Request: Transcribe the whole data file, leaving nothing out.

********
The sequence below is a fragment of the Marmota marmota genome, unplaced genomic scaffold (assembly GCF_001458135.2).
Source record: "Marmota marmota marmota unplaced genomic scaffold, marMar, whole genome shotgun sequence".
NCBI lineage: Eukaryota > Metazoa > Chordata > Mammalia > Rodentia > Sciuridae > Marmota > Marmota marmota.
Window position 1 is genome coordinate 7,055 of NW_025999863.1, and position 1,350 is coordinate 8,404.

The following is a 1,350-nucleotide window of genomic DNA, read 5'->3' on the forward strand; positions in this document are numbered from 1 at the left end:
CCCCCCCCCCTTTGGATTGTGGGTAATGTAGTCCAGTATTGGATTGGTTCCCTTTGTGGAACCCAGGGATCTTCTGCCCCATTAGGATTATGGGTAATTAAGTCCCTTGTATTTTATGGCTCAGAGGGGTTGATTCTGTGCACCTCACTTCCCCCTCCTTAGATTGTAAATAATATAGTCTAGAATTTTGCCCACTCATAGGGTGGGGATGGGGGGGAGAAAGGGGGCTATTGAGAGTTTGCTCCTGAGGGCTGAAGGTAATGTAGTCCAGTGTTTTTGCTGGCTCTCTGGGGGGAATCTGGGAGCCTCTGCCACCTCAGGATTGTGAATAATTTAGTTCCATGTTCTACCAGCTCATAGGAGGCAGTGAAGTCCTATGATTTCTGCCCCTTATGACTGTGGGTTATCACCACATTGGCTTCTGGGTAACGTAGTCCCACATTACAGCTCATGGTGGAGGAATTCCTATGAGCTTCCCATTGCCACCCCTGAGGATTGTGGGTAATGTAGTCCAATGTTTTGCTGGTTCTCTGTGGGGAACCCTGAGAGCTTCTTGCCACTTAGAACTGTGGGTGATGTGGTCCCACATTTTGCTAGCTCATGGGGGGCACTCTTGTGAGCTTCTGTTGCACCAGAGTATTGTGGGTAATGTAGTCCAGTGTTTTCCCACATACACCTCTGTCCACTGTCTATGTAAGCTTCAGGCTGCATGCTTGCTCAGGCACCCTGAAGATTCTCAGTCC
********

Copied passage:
The sequence below is a fragment of the Marmota marmota genome, unplaced genomic scaffold (assembly GCF_001458135.2).
Source record: "Marmota marmota marmota unplaced genomic scaffold, marMar, whole genome shotgun sequence".
NCBI lineage: Eukaryota > Metazoa > Chordata > Mammalia > Rodentia > Sciuridae > Marmota > Marmota marmota.
Window position 1 is genome coordinate 7,055 of NW_025999863.1, and position 1,350 is coordinate 8,404.

The following is a 1,350-nucleotide window of genomic DNA, read 5'->3' on the forward strand; positions in this document are numbered from 1 at the left end:
CCCCCCCCCCTTTGGATTGTGGGTAATGTAGTCCAGTATTGGATTGGTTCCCTTTGTGGAACCCAGGGATCTTCTGCCCCATTAGGATTATGGGTAATTAAGTCCCTTGTATTTTATGGCTCAGAGGGGTTGATTCTGTGCACCTCACTTCCCCCTCCTTAGATTGTAAATAATATAGTCTAGAATTTTGCCCACTCATAGGGTGGGGATGGGGGGGAGAAAGGGGGCTATTGAGAGTTTGCTCCTGAGGGCTGAAGGTAATGTAGTCCAGTGTTTTTGCTGGCTCTCTGGGGGGAATCTGGGAGCCTCTGCCACCTCAGGATTGTGAATAATTTAGTTCCATGTTCTACCAGCTCATAGGAGGCAGTGAAGTCCTATGATTTCTGCCCCTTATGACTGTGGGTTATCACCACATTGGCTTCTGGGTAACGTAGTCCCACATTACAGCTCATGGTGGAGGAATTCCTATGAGCTTCCCATTGCCACCCCTGAGGATTGTGGGTAATGTAGTCCAATGTTTTGCTGGTTCTCTGTGGGGAACCCTGAGAGCTTCTTGCCACTTAGAACTGTGGGTGATGTGGTCCCACATTTTGCTAGCTCATGGGGGGCACTCTTGTGAGCTTCTGTTGCACCAGAGTATTGTGGGTAATGTAGTCCAGTGTTTTCCCACATACACCTCTGTCCACTGTCTATGTAAGCTTCAGGCTGCATGCTTGCTCAGGCACCCTGAAGATTCTCAGTCC